Mr. Beaudry left the engineering profession to handle materials such as beeswax, damar gum, chalk, rabbit skin glue, carborundum, required by his attraction towards specific painting techniques. Some of these techniques, pastel and watercolor, he had already known; the others, encaustic and tempera, he discovered them in a book, containing no reproduction, written in a spirit closer to the world of science rather than the world of art: "The Artist's Handbook of materials and techniques" by Ralph Mayer. It is on these foundations that he developed his expertise, on the materials that make up the works of art. He needed concrete references to navigate among the concepts flooding the art world.
Nevertheless, driven by the circumstances, during the realization of his portraits, landscapes and still lifes, penetrated by the thought of Picasso as expressed in the writings of his merchant and friend Kahnweiler (the relationship Picasso-Kahnweiler has lasted more than sixty-five years) he discovered an affinity he shared with these two, who reigned over the art of the twentieth century, in their position firmly against abstraction. Afterwards, driven by the same forces, he fell on the book ABSTRACTION and EINFÜHLUNG written by a contemporary of Kahnweiler : Wilhelm Worringer. With Worringer, the Egyptian pyramid, the pediment of a Greek temple and the Gothic cathedral are only different results of transformations coming from a single source: abstraction. With Kahnweiler, in an artistic movement, abstraction is a useless detour, with Worringer, abstraction can lead to a great style. The antinomy cannot be more direct. In short, the painter who began his career carry away by a lyrical impulse discovered an aesthetic conflict. This conflict, which has never been resolved (a summary of this conflict can be found here), was to capture his mind for several years.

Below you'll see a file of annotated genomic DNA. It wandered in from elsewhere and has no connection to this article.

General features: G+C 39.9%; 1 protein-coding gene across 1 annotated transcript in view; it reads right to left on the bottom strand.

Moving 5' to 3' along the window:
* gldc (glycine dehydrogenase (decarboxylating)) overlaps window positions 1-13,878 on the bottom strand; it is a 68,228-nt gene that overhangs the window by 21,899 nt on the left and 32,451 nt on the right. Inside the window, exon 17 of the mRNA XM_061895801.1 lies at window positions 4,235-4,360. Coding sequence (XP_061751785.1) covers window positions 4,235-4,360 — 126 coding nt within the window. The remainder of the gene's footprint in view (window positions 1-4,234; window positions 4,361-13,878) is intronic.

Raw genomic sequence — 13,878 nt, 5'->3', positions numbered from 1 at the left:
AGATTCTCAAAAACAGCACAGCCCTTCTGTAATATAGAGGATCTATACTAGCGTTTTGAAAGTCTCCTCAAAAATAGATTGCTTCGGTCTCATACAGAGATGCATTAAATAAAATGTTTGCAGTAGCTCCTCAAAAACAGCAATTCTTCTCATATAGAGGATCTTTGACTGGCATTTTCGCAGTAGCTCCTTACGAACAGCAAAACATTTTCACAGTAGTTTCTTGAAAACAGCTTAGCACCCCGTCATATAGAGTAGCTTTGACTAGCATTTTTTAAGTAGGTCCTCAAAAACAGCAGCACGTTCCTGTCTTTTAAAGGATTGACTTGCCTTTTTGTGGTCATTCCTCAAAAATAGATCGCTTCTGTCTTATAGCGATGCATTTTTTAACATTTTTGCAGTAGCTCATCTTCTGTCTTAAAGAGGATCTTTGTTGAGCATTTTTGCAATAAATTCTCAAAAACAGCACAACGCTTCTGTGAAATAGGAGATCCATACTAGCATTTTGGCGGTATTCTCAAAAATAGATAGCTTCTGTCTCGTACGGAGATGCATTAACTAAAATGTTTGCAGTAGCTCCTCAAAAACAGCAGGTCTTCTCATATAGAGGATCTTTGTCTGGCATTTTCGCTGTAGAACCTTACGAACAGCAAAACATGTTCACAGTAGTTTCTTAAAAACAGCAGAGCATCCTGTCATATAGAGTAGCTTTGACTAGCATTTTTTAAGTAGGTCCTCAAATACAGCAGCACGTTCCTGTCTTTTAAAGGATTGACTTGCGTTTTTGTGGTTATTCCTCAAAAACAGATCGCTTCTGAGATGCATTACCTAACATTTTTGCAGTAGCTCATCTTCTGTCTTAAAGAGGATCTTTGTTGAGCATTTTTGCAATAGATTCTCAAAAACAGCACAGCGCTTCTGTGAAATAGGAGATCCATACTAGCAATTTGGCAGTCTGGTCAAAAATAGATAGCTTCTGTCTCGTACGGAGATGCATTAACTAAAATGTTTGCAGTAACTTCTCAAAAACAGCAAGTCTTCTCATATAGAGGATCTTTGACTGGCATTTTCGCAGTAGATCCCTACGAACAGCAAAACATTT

He went through these authors and discovered few others, including Alois Riegl, whom he particularly likes. What began by conducting research on the power of expression of abstraction was to be transformed into research on the process of metamorphosis of art from antiquity to today. Why spend his time and energy in such research? Because he is convinced that art is something that can be understood, even if for many, art comes down to a matter of taste or worse: the demonstration of a refined mind. Above all, comprehension is the vehicle par excellence available to all, even a painter, to discover a fertile country.